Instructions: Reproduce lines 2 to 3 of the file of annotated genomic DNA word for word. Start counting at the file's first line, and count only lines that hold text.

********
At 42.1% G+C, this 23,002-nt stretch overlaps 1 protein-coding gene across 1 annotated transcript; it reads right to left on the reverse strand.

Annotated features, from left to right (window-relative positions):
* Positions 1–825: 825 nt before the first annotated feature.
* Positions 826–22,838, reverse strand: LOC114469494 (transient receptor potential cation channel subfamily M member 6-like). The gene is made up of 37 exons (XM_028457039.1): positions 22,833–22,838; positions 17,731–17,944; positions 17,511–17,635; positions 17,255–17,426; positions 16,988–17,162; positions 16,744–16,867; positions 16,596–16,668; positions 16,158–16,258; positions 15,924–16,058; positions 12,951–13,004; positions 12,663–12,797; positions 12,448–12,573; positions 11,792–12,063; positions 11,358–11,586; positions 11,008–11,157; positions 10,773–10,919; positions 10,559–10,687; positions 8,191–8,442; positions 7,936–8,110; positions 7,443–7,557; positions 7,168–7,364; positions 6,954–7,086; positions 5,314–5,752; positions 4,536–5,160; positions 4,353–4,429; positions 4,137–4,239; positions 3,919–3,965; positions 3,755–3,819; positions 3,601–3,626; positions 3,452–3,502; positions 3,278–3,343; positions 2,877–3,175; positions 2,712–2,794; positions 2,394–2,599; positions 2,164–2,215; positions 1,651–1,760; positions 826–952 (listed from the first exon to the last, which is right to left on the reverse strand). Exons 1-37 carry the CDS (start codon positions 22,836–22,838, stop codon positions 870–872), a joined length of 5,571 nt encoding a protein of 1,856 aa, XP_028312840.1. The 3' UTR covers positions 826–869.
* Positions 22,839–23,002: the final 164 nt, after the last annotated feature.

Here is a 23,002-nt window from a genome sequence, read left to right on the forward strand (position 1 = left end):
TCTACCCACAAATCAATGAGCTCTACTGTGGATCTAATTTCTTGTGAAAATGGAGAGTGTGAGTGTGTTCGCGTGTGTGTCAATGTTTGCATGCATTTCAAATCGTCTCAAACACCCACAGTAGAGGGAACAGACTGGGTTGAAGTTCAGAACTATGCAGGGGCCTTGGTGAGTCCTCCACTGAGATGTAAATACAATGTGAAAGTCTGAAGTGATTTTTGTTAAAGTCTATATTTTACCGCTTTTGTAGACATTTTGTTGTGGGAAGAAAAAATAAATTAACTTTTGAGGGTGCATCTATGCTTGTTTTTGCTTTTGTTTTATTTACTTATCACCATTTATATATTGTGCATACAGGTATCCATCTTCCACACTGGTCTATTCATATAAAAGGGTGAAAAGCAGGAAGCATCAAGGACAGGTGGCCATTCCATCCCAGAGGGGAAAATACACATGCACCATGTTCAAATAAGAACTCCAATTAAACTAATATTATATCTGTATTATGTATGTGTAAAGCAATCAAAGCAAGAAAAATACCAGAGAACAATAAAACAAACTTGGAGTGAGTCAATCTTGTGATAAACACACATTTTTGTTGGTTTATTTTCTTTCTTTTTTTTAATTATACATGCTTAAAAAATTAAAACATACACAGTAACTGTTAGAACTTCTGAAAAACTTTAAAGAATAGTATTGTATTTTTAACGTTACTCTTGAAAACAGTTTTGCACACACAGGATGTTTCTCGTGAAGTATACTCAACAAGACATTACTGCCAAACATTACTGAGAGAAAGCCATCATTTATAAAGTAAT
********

Annotated features, from left to right (window-relative positions):
* Positions 1–825: 825 nt before the first annotated feature.